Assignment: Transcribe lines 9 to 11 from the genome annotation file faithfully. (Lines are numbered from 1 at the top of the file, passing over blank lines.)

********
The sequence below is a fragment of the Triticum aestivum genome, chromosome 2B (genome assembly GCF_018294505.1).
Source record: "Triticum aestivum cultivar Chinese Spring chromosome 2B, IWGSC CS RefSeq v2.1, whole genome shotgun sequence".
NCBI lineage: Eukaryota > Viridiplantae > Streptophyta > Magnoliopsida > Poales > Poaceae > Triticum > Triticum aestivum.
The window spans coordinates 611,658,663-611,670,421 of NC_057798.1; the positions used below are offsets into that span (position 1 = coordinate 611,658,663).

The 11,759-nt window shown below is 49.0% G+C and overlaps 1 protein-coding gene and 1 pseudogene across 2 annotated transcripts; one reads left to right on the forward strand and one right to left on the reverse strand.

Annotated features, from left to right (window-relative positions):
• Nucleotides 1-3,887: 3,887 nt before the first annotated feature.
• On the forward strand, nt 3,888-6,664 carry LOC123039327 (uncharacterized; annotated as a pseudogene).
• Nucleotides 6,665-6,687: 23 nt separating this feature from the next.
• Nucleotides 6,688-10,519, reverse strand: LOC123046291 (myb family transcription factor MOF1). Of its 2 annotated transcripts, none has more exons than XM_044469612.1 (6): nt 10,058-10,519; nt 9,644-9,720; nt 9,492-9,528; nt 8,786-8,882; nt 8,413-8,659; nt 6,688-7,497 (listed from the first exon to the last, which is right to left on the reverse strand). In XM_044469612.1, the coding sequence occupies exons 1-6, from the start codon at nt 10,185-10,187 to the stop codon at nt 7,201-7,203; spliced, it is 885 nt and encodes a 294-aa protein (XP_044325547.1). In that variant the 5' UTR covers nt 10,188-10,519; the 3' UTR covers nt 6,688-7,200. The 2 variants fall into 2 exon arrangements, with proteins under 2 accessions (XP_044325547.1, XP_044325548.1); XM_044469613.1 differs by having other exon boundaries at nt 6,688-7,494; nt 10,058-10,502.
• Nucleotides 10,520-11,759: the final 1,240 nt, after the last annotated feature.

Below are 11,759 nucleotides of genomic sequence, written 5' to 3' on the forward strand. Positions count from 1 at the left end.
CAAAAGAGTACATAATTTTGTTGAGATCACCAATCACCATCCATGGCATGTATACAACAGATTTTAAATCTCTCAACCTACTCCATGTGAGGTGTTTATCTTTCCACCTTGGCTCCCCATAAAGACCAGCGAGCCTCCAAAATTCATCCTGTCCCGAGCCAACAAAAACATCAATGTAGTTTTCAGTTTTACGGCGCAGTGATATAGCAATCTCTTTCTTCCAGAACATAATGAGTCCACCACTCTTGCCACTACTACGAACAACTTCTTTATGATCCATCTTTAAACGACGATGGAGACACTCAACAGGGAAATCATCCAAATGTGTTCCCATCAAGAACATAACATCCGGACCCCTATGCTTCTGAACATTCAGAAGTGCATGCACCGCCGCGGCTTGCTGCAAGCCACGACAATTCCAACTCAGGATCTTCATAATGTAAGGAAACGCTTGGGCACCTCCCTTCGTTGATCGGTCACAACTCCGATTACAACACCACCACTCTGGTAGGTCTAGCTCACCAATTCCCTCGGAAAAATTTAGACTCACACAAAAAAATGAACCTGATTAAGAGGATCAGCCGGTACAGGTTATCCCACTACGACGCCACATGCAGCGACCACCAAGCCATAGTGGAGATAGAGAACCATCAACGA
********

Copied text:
• Nucleotides 6,665-6,687: 23 nt separating this feature from the next.
• Nucleotides 6,688-10,519, reverse strand: LOC123046291 (myb family transcription factor MOF1). Of its 2 annotated transcripts, none has more exons than XM_044469612.1 (6): nt 10,058-10,519; nt 9,644-9,720; nt 9,492-9,528; nt 8,786-8,882; nt 8,413-8,659; nt 6,688-7,497 (listed from the first exon to the last, which is right to left on the reverse strand). In XM_044469612.1, the coding sequence occupies exons 1-6, from the start codon at nt 10,185-10,187 to the stop codon at nt 7,201-7,203; spliced, it is 885 nt and encodes a 294-aa protein (XP_044325547.1). In that variant the 5' UTR covers nt 10,188-10,519; the 3' UTR covers nt 6,688-7,200. The 2 variants fall into 2 exon arrangements, with proteins under 2 accessions (XP_044325547.1, XP_044325548.1); XM_044469613.1 differs by having other exon boundaries at nt 6,688-7,494; nt 10,058-10,502.
• Nucleotides 10,520-11,759: the final 1,240 nt, after the last annotated feature.